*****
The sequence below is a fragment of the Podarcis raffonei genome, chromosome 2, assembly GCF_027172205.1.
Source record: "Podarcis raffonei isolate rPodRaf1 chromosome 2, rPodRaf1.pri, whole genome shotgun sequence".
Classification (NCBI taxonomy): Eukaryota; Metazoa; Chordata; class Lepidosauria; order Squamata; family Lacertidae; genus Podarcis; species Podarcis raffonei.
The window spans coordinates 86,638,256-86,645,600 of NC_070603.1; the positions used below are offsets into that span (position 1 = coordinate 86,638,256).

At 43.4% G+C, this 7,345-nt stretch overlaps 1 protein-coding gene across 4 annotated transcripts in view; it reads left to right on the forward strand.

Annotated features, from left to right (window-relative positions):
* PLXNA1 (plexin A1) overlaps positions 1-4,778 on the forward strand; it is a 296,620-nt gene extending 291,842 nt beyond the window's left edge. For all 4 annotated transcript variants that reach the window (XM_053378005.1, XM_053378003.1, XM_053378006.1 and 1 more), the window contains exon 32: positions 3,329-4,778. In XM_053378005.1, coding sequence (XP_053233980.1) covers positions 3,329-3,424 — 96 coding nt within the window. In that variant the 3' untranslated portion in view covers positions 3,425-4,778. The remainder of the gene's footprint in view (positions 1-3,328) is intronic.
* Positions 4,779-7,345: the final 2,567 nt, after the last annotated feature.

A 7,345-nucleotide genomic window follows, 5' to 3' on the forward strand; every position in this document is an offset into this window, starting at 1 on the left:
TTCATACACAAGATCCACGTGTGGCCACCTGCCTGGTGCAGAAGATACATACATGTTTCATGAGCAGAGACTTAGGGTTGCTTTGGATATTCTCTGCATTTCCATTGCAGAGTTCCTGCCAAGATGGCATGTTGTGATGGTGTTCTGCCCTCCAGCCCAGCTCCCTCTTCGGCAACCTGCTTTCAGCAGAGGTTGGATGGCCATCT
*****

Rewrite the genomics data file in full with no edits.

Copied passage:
The sequence below is a fragment of the Podarcis raffonei genome, chromosome 2, assembly GCF_027172205.1.
Source record: "Podarcis raffonei isolate rPodRaf1 chromosome 2, rPodRaf1.pri, whole genome shotgun sequence".
Classification (NCBI taxonomy): Eukaryota; Metazoa; Chordata; class Lepidosauria; order Squamata; family Lacertidae; genus Podarcis; species Podarcis raffonei.
The window spans coordinates 86,638,256-86,645,600 of NC_070603.1; the positions used below are offsets into that span (position 1 = coordinate 86,638,256).

At 43.4% G+C, this 7,345-nt stretch overlaps 1 protein-coding gene across 4 annotated transcripts in view; it reads left to right on the forward strand.

Annotated features, from left to right (window-relative positions):
* PLXNA1 (plexin A1) overlaps positions 1-4,778 on the forward strand; it is a 296,620-nt gene extending 291,842 nt beyond the window's left edge. For all 4 annotated transcript variants that reach the window (XM_053378005.1, XM_053378003.1, XM_053378006.1 and 1 more), the window contains exon 32: positions 3,329-4,778. In XM_053378005.1, coding sequence (XP_053233980.1) covers positions 3,329-3,424 — 96 coding nt within the window. In that variant the 3' untranslated portion in view covers positions 3,425-4,778. The remainder of the gene's footprint in view (positions 1-3,328) is intronic.
* Positions 4,779-7,345: the final 2,567 nt, after the last annotated feature.

A 7,345-nucleotide genomic window follows, 5' to 3' on the forward strand; every position in this document is an offset into this window, starting at 1 on the left:
TTCATACACAAGATCCACGTGTGGCCACCTGCCTGGTGCAGAAGATACATACATGTTTCATGAGCAGAGACTTAGGGTTGCTTTGGATATTCTCTGCATTTCCATTGCAGAGTTCCTGCCAAGATGGCATGTTGTGATGGTGTTCTGCCCTCCAGCCCAGCTCCCTCTTCGGCAACCTGCTTTCAGCAGAGGTTGGATGGCCATCT